So, like an honest fool, I said, “It meant what it meant.” And said no more. What I meant was that the poem didn't need analyzing, at least not at that special moment. It just needed to be appreciated. I wanted my audience to feel the moment, not immediately start tearing it apart and intellectualizing about it. But my teacher/ friend was clearly offended by what he saw as a lazy, cavalier approach and implicit disrespect toward him. He had listened to the great poem and enjoyed it; I could see that. But I could also see that he wanted more. The recital was the preliminary bout; now he was ready for the main event: the analysis. After all, he was the English professor and I was the student, and now, having listened respectfully to my soliloquy, he wanted me to answer his fucking question. When I blew him off on that one, he kind of shuddered and seethed all at once, if you can imagine it : he was furious. But as I saw it, why wasn't the poem enough? Why was I now obligated to explain to the group what Yeats evidently had not been able to elucidate but which I presumably could, and why had we all become surgeons in an academic laboratory where the dissection needed our maximum attention? AND, as I protested inwardly, How could I explain Yeats any better than Yeats himself had done? (“What Yeats REALLY means here is…”)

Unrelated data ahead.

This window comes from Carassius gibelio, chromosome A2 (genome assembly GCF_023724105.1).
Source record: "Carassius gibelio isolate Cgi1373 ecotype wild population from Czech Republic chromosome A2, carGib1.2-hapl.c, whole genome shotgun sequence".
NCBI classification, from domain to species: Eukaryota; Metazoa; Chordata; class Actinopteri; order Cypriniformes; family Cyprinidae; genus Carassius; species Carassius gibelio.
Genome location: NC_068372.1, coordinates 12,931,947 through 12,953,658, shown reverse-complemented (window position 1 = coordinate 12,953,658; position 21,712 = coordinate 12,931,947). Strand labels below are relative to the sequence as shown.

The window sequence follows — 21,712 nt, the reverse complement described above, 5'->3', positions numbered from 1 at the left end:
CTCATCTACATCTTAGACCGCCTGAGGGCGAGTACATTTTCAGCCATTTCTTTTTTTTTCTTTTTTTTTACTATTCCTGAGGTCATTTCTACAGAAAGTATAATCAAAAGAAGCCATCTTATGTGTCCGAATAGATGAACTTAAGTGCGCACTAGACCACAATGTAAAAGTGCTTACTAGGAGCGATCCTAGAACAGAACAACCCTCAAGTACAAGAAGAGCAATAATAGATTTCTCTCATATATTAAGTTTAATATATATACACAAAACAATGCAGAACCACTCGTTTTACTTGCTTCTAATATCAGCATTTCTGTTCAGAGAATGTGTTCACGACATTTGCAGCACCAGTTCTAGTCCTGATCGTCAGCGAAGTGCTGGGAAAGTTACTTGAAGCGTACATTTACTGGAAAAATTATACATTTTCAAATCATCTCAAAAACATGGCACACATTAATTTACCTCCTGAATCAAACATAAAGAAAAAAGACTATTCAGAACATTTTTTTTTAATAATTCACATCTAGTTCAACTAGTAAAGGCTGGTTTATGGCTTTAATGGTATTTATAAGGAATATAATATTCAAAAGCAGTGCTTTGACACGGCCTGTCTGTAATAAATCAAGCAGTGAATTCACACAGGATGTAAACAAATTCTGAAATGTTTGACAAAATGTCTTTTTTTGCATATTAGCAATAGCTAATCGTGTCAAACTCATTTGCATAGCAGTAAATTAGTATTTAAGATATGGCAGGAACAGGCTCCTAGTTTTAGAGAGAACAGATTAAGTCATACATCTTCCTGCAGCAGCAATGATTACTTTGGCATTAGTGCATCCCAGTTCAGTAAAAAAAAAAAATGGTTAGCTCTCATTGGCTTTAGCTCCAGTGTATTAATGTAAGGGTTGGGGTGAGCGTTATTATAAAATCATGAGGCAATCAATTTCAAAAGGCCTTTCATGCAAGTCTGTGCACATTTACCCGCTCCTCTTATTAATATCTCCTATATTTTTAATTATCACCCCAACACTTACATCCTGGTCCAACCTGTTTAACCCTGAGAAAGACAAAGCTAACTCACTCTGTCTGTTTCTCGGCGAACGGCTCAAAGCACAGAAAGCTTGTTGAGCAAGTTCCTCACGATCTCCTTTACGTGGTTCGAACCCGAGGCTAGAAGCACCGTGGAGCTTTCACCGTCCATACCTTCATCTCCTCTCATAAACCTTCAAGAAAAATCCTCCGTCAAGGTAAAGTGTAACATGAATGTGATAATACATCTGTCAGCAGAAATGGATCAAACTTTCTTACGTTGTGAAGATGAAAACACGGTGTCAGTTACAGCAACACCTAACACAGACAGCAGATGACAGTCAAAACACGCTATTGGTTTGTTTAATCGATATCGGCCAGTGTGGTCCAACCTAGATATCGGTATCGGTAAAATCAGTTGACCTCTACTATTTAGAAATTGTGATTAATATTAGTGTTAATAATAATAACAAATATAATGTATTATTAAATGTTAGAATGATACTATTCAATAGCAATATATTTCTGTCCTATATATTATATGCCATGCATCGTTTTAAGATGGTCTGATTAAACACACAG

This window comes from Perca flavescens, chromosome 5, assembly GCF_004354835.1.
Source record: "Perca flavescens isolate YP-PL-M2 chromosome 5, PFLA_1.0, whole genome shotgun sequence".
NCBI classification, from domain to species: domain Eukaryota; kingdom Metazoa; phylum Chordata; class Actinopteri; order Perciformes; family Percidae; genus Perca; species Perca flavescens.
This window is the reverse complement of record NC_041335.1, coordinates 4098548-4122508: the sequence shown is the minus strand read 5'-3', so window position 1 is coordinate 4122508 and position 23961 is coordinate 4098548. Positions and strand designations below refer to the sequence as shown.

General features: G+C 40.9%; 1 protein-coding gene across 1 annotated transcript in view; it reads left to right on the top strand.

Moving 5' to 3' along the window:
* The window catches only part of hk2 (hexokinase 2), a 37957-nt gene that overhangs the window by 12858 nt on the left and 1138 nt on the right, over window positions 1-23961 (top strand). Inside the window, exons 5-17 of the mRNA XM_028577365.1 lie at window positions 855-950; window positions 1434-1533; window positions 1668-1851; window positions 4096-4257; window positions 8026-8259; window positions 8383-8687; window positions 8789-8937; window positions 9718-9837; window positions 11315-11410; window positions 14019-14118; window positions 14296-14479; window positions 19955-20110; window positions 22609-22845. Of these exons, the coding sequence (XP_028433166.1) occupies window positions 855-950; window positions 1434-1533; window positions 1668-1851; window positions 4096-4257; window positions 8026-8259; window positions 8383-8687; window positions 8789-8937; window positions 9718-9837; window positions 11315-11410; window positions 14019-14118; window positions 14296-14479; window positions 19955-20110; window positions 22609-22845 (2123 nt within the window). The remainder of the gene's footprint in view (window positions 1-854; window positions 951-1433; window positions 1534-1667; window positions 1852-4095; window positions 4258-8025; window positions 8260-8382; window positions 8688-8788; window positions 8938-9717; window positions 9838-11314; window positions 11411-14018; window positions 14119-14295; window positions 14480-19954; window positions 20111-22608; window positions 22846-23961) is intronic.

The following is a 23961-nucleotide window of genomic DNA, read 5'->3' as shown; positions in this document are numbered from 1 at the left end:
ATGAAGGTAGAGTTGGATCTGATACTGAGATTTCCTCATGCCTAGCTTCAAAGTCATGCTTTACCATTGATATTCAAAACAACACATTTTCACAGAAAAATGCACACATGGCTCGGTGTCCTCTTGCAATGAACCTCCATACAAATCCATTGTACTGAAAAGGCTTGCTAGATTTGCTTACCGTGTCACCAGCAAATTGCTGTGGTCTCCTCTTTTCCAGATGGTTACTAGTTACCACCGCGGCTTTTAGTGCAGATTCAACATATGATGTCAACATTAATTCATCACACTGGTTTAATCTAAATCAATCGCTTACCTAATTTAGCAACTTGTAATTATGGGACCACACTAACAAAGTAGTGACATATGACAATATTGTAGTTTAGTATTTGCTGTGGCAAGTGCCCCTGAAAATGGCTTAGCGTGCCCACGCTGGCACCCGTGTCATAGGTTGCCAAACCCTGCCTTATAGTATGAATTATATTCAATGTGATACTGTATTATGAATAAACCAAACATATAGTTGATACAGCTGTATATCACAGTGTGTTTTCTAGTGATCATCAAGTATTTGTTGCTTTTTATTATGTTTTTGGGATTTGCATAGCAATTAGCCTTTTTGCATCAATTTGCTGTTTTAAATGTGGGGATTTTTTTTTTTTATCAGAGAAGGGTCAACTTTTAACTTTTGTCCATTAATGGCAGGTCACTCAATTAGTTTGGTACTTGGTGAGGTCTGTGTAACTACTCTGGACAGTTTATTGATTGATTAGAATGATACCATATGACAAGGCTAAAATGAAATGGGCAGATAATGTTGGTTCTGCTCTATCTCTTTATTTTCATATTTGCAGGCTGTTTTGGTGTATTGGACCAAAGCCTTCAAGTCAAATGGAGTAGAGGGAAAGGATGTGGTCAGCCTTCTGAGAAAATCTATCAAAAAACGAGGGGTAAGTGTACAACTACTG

I understand now that academic scholarship often has nothing to do with loving the literature on its own terms (as I have often loved women and dogs, for example), and everything to do with amassing abstruse bundles and boatloads of drivel for other academics to get their heads around and compile their own mountains of abstraction in response. They do it for tenure; they do it long after they have lost interest in the literature itself; and they do it because it's the only thing they can do, having failed at producing their own masterpieces. Or at least that's what I suspect.
Why must we analyze everything to death? When you have great sex, isn't that enough? Or do you need a psychological print-out? A smart watch to tell you the intensity of your orgasm and how many calories you burnt in the process? When you find a new friend, even a kindred spirit maybe, do you need to run a background check?